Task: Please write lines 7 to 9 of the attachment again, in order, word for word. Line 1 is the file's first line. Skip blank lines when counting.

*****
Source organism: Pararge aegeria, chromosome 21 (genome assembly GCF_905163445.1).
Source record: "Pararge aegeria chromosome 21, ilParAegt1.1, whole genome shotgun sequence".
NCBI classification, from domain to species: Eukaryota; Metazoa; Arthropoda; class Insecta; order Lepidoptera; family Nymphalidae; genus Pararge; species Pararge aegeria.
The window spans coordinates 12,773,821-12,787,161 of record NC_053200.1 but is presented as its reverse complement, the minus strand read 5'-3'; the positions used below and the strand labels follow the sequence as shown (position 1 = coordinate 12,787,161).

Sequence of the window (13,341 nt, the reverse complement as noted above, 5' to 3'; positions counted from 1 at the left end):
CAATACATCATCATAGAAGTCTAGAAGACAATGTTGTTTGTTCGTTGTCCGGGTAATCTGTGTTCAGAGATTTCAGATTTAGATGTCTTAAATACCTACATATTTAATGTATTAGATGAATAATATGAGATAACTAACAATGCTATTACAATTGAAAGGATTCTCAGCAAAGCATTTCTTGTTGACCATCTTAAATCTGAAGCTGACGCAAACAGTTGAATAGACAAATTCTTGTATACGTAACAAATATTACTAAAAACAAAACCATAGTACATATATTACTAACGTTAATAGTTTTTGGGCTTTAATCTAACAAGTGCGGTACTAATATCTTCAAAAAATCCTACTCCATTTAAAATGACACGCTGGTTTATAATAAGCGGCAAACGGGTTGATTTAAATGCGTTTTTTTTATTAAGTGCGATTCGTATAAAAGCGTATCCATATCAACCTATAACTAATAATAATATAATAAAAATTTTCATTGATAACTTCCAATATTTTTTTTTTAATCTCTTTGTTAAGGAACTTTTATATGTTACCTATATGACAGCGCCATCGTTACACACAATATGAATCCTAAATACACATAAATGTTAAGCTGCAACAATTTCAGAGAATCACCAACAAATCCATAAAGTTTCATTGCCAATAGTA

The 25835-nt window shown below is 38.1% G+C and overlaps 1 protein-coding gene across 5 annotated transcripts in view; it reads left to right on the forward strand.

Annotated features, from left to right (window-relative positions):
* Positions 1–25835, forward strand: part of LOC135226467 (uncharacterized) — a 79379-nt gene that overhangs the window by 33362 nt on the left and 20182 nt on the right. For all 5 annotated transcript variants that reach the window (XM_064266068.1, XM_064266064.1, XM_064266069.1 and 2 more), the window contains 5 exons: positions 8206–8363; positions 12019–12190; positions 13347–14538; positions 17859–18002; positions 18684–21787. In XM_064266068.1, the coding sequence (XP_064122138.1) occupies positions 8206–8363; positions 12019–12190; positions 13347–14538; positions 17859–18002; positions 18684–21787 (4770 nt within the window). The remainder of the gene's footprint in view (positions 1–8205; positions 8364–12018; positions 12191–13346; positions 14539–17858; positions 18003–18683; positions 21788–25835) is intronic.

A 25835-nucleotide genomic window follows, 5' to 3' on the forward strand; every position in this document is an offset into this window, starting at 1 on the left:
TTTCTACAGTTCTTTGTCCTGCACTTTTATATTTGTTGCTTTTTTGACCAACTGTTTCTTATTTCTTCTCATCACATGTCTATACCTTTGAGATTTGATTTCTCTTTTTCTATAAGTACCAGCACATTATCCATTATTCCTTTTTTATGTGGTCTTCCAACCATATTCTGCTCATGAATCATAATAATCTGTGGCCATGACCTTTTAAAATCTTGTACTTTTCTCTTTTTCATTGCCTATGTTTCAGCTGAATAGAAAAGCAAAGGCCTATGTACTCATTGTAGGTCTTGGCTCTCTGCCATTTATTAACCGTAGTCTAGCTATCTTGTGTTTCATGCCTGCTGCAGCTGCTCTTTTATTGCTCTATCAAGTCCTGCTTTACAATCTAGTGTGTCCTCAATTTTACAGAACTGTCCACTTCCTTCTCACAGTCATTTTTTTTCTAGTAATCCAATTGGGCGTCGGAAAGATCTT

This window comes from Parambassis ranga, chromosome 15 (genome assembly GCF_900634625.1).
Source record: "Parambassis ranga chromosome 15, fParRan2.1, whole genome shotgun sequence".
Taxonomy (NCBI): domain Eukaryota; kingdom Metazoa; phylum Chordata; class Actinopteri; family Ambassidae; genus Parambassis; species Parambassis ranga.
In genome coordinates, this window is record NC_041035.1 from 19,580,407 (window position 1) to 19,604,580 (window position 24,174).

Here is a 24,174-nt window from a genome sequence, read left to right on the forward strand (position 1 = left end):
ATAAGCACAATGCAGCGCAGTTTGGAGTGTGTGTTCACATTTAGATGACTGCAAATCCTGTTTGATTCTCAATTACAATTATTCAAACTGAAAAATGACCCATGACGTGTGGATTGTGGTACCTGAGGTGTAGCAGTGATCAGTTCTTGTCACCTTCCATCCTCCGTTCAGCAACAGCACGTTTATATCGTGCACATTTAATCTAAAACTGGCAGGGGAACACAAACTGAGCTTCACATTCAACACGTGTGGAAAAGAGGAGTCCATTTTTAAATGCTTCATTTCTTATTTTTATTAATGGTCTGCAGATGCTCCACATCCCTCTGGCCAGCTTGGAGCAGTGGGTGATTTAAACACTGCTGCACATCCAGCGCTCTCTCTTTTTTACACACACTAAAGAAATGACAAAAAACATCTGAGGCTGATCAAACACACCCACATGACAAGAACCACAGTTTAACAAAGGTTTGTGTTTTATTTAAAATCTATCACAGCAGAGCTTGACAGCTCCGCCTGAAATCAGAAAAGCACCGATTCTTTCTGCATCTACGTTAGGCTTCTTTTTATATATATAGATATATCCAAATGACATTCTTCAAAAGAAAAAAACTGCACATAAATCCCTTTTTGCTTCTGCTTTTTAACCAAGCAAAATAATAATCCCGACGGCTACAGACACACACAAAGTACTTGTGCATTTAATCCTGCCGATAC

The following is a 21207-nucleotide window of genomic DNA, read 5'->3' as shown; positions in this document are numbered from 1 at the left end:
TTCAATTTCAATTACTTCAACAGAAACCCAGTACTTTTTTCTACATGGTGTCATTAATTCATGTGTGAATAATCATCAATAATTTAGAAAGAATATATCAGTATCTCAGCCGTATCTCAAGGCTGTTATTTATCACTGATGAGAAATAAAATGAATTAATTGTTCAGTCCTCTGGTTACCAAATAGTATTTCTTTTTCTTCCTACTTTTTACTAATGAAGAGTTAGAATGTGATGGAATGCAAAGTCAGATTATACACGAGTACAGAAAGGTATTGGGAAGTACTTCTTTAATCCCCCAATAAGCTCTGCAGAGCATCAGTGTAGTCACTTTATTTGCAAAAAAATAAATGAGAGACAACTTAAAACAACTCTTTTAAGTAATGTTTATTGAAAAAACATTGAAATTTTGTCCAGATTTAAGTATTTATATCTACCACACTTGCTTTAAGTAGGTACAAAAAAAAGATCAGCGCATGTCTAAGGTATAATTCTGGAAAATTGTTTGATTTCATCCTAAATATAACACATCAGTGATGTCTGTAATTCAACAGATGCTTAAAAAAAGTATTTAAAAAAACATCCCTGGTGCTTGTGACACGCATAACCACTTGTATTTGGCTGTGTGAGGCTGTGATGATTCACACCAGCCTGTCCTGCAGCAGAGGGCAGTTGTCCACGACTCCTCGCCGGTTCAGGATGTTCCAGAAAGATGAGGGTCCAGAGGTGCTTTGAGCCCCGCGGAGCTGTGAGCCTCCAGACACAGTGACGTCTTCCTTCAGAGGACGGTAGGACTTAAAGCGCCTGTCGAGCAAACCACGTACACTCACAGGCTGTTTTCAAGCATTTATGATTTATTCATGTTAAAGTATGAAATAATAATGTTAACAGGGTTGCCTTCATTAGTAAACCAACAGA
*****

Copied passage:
The 25835-nt window shown below is 38.1% G+C and overlaps 1 protein-coding gene across 5 annotated transcripts in view; it reads left to right on the forward strand.

Annotated features, from left to right (window-relative positions):
* Positions 1–25835, forward strand: part of LOC135226467 (uncharacterized) — a 79379-nt gene that overhangs the window by 33362 nt on the left and 20182 nt on the right. For all 5 annotated transcript variants that reach the window (XM_064266068.1, XM_064266064.1, XM_064266069.1 and 2 more), the window contains 5 exons: positions 8206–8363; positions 12019–12190; positions 13347–14538; positions 17859–18002; positions 18684–21787. In XM_064266068.1, the coding sequence (XP_064122138.1) occupies positions 8206–8363; positions 12019–12190; positions 13347–14538; positions 17859–18002; positions 18684–21787 (4770 nt within the window). The remainder of the gene's footprint in view (positions 1–8205; positions 8364–12018; positions 12191–13346; positions 14539–17858; positions 18003–18683; positions 21788–25835) is intronic.